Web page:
Euro Lords It Over Dollar
By Javier David
Thursday 08 May 2003
NEW YORK - The euro surged to a four-year high against the dollar on Thursday, as the European Central Bank's decision to keep interest rates unchanged kept intact the yield advantage of euro zone assets.
In a widely expected decision, ECB kept benchmark rates steady at 2.50 percent, but underscored the same risks to deflation cited by the U.S. Federal Reserve on Tuesday when it held interest rates steady at 1.25 percent.
Though some in the market had hoped the ECB would take advantage of the easier monetary conditions presented by the soaring euro to cut rates, Europe's higher-yielding assets gave investors incentive to continue buying the single currency.
'The dominant theme remains the euro yield strength and after this morning's decision, that theme was resoundingly reinforced,' said Joe Francomano, vice president of foreign exchange at Erste Bank.
The euro rose above $1.15 against the dollar (EUR=) for the first time since January 1999, when it was launched at $1.17. This was up more than 1.20 percent on the day.
The Swiss franc followed the euro higher, hitting four-year peaks versus the dollar below 1.31 francs (CHF=).
The single currency also hit a record high against the British pound, trading as high as 71.92 pence (EURGBP=) before easing off those levels slightly in late trading.
Against the yen, the euro bought 134.34 yen (EURJPY=), up 1.65 percent on the day and also at its highest in four years. Meanwhile, the dollar traded around 116.84 yen (JPY=), supported only by traders' fear Japan could sell its currency in order to weaken it.
STRONG EURO -- IS EUROPE WORRIED?
Over the past six weeks, the euro has risen 9 percent against the dollar, a sharp turn of events for a currency that spent the first two years of existence being sold relentlessly by traders skeptical about European economic integration.
On Thursday, ECB President Wim Duisenberg told reporters there is nothing yet excessive in the euro's current levels, saying they better reflected economic fundamentals.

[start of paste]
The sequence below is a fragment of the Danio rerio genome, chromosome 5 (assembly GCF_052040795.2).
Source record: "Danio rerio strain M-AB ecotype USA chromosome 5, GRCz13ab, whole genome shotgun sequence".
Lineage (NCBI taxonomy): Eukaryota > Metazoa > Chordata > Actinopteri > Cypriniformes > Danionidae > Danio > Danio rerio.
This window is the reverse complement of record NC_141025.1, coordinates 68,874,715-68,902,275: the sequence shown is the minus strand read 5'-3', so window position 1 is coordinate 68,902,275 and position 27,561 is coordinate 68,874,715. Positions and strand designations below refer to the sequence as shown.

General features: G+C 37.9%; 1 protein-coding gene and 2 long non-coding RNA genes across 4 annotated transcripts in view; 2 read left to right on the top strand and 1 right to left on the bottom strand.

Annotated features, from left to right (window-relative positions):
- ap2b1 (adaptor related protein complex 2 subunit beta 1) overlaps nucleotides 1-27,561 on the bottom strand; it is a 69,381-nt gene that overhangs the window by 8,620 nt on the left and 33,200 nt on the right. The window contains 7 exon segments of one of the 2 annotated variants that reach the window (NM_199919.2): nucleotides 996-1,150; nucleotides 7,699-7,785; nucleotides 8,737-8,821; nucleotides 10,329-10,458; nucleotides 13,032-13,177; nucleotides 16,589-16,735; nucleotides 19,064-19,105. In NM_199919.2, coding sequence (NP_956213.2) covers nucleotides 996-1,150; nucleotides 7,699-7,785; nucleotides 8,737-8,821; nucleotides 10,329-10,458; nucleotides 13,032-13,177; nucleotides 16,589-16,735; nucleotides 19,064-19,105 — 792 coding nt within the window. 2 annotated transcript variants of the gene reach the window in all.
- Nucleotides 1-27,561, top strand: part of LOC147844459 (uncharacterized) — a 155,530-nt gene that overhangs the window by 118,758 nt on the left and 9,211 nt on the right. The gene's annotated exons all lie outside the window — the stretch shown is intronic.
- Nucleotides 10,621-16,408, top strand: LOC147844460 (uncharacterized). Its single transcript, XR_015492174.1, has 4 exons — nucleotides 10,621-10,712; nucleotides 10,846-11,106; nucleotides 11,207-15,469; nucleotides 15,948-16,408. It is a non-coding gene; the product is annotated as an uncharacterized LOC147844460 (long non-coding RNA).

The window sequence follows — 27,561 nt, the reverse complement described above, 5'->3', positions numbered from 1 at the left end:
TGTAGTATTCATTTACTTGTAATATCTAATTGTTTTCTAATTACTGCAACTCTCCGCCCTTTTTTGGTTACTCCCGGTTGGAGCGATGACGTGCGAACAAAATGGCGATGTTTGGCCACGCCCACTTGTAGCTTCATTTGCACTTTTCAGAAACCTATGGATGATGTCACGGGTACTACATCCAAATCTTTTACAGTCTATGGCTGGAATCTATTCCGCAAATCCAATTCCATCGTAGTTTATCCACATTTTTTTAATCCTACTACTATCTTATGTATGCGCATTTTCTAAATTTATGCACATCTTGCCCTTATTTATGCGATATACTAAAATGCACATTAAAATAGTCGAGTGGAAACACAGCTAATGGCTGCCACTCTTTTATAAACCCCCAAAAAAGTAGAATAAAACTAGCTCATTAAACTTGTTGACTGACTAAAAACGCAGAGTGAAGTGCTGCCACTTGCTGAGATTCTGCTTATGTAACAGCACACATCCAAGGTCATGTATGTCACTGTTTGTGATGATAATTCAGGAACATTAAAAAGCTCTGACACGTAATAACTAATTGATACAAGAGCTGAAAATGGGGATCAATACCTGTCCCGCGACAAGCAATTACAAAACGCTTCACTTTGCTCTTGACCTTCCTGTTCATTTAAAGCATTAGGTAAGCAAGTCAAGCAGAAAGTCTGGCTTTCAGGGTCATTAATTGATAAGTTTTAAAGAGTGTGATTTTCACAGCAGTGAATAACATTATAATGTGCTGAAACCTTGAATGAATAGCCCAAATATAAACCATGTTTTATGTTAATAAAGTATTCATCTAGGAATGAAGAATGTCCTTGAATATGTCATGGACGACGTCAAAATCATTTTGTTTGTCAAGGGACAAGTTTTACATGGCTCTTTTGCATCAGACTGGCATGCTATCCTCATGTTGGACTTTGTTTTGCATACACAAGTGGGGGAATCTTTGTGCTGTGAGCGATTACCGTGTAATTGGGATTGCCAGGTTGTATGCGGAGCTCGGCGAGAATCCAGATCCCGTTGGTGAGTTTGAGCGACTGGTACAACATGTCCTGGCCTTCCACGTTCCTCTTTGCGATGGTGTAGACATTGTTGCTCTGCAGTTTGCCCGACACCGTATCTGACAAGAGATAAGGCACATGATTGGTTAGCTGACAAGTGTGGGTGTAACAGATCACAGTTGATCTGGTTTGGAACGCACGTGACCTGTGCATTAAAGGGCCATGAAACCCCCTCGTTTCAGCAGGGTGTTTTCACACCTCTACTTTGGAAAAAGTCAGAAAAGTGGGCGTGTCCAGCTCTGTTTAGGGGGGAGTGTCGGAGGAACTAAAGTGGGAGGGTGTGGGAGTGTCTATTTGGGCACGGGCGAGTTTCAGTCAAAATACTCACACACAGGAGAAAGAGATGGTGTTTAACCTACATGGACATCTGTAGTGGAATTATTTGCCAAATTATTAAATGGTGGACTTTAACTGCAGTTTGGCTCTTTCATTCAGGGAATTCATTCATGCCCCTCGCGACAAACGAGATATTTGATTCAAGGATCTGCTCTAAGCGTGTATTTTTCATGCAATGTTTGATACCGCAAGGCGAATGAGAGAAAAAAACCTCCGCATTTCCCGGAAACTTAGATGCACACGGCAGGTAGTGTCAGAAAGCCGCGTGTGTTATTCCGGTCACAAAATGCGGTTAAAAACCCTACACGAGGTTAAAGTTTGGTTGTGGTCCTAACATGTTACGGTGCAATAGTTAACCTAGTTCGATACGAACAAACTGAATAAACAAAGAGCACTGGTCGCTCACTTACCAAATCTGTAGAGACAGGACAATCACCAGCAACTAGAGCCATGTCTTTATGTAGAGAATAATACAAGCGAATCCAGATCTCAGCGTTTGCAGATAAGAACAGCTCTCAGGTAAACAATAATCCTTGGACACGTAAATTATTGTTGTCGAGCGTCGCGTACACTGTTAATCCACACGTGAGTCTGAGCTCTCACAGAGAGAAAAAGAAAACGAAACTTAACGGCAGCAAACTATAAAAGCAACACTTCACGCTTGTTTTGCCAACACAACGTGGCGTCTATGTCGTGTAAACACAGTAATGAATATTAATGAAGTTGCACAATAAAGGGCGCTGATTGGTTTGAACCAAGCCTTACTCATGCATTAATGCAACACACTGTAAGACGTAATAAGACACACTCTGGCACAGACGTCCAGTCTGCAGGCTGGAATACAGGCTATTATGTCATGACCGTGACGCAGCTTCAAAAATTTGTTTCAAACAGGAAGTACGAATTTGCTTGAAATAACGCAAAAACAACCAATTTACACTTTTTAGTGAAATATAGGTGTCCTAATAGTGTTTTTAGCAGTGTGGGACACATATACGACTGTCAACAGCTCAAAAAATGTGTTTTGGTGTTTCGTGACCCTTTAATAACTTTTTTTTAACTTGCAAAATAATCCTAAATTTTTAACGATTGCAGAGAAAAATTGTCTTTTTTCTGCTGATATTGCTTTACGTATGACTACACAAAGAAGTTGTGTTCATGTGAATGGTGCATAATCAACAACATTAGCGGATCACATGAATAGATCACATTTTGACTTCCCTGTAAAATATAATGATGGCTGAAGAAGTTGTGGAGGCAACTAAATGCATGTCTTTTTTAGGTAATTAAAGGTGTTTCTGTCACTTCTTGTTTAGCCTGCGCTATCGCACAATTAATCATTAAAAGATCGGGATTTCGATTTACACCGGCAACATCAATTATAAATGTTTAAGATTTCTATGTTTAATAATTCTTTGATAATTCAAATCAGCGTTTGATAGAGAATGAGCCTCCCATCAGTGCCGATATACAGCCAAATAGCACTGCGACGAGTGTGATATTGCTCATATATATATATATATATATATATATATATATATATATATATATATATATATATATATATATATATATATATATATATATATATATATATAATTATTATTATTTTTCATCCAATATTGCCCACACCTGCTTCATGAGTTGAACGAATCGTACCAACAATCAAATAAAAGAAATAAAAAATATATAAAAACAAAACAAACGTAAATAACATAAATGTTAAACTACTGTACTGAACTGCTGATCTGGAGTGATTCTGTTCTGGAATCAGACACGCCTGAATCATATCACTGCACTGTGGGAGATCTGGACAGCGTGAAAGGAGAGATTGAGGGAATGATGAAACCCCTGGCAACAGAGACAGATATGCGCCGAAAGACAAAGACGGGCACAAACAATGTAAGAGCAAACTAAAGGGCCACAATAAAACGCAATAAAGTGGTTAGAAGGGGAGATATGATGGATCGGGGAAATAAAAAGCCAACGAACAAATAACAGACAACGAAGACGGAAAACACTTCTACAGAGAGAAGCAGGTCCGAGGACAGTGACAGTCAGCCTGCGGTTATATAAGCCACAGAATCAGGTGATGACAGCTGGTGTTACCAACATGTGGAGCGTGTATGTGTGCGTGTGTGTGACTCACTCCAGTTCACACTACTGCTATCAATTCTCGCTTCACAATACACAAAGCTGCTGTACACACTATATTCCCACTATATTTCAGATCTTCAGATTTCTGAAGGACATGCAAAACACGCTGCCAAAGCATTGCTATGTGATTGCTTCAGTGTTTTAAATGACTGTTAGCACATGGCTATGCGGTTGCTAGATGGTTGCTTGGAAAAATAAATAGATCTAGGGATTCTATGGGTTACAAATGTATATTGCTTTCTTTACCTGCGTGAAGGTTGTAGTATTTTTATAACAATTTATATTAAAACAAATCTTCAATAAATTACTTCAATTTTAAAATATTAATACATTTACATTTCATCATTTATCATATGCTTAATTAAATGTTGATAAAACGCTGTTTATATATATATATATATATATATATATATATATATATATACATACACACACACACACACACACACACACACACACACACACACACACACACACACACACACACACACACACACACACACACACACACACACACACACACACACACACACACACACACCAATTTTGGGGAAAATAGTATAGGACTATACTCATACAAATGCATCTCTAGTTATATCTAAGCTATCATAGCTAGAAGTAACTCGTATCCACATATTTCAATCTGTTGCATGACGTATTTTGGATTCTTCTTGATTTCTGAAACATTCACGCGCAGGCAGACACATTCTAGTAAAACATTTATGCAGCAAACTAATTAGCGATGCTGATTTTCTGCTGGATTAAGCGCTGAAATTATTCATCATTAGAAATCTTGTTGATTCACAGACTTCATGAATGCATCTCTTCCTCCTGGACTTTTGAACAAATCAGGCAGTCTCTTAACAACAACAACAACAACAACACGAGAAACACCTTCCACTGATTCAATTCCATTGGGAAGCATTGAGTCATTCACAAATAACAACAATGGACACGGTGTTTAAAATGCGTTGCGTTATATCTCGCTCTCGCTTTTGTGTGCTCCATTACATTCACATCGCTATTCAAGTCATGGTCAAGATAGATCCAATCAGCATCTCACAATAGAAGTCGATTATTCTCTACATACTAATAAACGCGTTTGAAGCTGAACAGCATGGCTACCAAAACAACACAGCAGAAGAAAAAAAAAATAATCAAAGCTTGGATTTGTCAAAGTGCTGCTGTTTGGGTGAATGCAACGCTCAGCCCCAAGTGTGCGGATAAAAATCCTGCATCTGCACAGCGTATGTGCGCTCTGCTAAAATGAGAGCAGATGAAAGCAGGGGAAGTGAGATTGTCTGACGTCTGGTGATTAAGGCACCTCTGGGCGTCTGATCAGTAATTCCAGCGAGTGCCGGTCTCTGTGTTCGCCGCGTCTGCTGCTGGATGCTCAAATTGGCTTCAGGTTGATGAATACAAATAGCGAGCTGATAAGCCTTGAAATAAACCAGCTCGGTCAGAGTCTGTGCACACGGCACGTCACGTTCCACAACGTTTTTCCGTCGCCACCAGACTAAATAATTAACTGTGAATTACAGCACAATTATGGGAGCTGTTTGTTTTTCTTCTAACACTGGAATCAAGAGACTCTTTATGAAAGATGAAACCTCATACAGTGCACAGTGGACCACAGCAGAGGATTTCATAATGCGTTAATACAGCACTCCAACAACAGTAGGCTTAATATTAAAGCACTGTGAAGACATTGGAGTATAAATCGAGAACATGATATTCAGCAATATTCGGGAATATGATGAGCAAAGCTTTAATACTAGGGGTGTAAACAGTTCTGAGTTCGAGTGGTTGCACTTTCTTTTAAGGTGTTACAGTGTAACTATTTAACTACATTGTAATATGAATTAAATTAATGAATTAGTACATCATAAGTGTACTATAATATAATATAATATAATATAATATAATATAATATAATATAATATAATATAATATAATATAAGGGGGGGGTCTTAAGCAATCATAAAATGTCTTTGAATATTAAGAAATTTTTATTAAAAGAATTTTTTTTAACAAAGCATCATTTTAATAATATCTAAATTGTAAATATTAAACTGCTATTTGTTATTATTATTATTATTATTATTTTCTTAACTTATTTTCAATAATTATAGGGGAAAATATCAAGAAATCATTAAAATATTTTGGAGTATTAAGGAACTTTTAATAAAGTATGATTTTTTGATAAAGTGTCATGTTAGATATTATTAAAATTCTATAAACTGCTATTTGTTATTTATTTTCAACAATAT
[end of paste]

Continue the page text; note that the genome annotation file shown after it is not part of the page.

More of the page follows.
But late in the day, European Union Monetary Affairs Commissioner Pedro Solbes voiced concerns over the speed of the euro's rise, saying it was a 'point of special concern.'
Many German companies have complained that the single currency's gains have begun to take a toll on their profits. Though analysts are cognizant that a strong euro may eventually hurt euro zone growth, Duisenberg's words seemed to carry the day -- at least for the moment.
'People were nervous that Duisenberg would come out with cautious tones about the strong euro, and he did not do that at all,' said Lara Rhame, U.S. economist at Brown Brothers Harriman in New York. For the most part, European policymakers 'seem thrilled,' she added.
Elsewhere, the Bank of England left its benchmark interest rate unchanged at 3.75 percent. Sterling shot to a peak of $1.6079 (GBP=), before edging down to $1.6017.
But currency strength is something Japan's troubled economy cannot afford. Finance Minister Masajuro Shiokawa said officials were watching moves in currency rates.
Data released on Thursday showed Japanese authorities spent 2.38 trillion yen ($20.44 billion) on currency intervention in the January-March quarter, buying dollars and euros.
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